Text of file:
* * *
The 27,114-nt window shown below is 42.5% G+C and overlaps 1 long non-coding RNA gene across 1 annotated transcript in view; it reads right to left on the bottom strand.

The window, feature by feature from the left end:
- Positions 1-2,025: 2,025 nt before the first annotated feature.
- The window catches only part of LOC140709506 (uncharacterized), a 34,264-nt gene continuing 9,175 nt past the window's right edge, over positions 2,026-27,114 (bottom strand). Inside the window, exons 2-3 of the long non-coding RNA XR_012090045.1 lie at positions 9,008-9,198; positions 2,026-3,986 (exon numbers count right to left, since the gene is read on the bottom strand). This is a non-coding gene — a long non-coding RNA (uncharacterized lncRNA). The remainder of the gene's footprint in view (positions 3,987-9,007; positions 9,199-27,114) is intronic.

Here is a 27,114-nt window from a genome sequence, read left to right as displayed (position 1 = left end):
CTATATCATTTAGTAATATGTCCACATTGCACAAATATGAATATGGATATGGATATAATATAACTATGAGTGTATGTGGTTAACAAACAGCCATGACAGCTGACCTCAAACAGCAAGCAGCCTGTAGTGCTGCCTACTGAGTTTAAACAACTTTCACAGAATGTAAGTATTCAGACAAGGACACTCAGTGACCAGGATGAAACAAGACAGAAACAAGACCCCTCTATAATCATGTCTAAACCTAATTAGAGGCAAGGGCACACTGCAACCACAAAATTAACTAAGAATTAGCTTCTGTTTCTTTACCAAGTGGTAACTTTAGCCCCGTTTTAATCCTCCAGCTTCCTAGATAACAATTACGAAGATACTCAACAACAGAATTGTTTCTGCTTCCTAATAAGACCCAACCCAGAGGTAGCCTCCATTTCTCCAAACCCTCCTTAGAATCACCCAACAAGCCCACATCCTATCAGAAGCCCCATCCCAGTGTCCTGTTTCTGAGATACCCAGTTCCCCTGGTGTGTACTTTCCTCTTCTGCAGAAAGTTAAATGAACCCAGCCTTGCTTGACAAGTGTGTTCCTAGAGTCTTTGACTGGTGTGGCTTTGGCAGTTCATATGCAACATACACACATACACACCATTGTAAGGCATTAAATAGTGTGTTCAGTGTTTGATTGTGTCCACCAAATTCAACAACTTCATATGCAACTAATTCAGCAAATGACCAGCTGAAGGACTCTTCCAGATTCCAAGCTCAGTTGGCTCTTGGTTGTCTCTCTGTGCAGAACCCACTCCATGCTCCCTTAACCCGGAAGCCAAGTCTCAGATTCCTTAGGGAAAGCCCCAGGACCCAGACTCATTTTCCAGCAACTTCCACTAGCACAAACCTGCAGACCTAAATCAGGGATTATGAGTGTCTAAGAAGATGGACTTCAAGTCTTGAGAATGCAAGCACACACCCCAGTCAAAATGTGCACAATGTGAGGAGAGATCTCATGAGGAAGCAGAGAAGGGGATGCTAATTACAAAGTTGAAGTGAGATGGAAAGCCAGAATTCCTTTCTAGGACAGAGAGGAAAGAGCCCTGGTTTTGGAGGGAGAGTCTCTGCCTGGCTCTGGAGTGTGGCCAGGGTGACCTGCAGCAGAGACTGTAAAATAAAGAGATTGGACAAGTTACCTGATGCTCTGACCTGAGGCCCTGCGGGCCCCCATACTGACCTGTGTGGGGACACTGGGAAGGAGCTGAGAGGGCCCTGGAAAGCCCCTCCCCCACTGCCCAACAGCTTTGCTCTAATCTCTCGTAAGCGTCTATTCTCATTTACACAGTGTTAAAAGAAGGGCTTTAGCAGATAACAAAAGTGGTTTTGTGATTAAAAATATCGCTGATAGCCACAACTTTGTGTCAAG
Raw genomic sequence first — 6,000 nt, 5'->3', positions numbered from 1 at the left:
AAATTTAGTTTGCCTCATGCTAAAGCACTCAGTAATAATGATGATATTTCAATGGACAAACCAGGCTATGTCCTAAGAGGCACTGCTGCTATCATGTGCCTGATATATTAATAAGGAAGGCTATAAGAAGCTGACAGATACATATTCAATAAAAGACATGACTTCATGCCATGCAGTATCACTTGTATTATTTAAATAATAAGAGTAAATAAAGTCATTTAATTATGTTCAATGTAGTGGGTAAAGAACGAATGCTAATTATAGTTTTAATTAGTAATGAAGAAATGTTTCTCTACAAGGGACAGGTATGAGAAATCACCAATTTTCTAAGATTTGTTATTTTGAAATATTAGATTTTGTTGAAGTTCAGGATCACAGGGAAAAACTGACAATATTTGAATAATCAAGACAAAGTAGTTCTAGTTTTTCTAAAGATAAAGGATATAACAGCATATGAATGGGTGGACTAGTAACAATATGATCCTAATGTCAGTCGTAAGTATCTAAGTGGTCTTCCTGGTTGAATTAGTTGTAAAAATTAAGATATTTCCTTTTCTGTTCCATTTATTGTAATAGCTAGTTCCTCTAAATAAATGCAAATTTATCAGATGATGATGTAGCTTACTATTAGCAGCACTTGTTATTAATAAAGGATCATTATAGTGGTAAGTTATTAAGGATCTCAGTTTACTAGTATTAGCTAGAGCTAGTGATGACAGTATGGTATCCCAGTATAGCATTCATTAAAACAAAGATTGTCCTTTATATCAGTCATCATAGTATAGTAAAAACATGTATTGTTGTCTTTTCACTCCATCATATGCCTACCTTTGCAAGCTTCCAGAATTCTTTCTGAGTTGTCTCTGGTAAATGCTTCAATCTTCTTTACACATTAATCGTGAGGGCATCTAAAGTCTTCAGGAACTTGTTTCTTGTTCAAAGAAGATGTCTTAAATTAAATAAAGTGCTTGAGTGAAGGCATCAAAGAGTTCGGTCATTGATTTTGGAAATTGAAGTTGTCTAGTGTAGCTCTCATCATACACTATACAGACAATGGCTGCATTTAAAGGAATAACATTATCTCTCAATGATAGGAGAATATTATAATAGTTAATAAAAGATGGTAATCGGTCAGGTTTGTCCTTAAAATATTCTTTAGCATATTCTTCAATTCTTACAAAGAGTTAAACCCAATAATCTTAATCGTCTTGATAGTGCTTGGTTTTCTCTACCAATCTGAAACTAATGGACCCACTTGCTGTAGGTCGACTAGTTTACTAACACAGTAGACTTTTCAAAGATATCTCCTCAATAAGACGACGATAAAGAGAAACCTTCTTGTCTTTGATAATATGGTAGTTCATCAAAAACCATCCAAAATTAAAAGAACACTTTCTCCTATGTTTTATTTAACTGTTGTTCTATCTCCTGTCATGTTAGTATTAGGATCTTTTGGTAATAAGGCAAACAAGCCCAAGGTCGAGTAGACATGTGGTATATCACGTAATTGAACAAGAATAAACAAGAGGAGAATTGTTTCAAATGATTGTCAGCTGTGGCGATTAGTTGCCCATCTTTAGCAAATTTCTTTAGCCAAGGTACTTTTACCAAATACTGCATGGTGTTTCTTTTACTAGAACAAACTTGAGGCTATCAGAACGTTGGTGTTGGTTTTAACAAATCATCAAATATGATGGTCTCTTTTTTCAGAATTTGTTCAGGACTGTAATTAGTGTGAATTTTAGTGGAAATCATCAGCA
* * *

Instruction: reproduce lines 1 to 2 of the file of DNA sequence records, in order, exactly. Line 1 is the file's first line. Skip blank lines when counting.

The 27,114-nt window shown below is 42.5% G+C and overlaps 1 long non-coding RNA gene across 1 annotated transcript in view; it reads right to left on the bottom strand.

The window, feature by feature from the left end: